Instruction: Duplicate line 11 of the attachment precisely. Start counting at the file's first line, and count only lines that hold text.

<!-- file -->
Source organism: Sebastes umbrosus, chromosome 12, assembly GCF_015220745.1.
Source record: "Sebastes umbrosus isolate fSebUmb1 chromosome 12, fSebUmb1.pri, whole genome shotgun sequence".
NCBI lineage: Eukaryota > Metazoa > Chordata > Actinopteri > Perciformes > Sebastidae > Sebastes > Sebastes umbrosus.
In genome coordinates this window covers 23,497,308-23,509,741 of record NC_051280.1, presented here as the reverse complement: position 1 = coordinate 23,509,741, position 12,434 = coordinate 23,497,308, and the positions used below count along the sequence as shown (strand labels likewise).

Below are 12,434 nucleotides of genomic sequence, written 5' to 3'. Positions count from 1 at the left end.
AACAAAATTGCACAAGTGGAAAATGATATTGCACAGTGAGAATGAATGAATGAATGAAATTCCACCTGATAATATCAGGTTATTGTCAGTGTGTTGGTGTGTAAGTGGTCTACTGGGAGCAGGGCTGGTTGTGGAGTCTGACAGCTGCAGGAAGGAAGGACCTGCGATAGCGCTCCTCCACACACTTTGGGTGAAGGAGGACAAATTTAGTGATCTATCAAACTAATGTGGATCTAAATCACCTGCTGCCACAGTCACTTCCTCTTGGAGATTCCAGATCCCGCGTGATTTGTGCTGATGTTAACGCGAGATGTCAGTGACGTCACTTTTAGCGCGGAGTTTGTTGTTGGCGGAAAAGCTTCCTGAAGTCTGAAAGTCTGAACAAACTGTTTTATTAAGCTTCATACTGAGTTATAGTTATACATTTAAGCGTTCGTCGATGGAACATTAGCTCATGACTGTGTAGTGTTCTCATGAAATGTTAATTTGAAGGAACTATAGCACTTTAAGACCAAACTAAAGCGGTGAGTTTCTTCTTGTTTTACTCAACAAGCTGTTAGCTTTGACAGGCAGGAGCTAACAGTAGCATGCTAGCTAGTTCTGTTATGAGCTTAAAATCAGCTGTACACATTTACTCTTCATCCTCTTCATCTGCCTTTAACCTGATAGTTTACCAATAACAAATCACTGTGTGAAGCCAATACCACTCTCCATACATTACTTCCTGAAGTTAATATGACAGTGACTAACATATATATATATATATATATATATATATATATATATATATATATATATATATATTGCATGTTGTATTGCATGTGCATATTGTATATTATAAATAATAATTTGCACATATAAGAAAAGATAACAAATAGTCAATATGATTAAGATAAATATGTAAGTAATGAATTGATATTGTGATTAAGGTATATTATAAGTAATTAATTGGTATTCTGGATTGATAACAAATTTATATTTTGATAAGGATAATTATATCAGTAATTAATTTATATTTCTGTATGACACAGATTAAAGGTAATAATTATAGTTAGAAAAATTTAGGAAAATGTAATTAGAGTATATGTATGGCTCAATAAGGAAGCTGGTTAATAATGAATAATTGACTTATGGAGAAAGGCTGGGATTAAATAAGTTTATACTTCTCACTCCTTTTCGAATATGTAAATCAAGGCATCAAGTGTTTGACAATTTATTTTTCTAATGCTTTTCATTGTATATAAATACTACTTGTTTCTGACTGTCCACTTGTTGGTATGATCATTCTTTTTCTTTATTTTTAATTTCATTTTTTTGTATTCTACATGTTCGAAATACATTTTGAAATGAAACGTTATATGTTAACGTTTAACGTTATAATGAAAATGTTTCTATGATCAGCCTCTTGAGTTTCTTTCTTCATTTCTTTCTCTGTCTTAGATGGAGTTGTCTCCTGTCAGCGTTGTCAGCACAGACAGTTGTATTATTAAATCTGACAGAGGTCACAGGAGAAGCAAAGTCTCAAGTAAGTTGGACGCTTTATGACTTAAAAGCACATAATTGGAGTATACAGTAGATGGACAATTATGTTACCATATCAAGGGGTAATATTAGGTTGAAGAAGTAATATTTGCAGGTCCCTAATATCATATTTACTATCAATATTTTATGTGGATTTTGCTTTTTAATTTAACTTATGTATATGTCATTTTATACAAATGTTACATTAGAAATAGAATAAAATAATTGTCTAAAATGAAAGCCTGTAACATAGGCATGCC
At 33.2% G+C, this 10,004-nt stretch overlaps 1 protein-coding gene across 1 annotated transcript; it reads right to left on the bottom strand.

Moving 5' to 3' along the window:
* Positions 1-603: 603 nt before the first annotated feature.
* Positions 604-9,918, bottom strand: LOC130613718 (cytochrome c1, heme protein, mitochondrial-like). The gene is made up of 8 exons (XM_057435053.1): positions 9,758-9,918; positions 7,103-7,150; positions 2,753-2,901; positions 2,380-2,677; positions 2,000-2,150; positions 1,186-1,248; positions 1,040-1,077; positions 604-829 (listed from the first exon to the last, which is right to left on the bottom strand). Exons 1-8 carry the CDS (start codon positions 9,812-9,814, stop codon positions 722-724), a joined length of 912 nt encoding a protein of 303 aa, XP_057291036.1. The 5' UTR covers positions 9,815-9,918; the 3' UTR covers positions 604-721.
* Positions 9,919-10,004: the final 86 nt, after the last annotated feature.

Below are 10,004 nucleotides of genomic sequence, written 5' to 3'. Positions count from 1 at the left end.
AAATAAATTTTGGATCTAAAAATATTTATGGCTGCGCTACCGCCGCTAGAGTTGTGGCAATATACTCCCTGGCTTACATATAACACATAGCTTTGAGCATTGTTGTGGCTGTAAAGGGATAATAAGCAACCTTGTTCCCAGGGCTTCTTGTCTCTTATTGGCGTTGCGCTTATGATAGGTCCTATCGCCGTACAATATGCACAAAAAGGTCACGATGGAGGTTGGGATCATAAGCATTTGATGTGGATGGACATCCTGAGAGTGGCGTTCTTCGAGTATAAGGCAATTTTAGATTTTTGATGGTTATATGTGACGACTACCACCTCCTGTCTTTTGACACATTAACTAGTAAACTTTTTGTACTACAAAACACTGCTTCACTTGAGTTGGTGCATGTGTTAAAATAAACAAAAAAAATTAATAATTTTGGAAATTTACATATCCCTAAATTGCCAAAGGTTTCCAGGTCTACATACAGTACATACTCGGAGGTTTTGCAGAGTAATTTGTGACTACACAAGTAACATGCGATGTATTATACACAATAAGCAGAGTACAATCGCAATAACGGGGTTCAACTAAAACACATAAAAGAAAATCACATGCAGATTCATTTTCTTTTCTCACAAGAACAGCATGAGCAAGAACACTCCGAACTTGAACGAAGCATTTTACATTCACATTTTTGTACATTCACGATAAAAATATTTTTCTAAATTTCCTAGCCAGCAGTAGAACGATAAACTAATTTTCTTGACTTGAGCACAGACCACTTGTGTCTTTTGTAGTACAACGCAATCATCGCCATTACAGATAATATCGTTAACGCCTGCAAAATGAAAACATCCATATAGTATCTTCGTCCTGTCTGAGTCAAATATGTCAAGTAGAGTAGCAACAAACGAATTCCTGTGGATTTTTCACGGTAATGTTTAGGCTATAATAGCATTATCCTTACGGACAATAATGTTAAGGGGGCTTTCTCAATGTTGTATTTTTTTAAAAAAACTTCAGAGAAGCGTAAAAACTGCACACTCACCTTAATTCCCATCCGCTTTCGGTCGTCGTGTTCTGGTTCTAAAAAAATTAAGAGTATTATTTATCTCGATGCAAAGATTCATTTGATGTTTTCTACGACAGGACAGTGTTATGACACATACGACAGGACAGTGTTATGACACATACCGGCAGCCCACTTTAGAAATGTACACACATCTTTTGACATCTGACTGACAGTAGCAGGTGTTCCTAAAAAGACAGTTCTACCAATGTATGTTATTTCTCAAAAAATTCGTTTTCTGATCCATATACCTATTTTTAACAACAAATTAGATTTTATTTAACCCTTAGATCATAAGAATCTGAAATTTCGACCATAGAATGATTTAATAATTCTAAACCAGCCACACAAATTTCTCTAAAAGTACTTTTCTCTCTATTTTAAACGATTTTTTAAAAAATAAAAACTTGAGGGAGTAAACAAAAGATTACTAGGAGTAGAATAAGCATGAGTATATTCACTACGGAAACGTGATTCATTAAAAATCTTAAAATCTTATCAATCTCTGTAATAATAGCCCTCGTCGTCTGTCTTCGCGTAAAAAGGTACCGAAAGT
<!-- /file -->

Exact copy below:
* Positions 9,919-10,004: the final 86 nt, after the last annotated feature.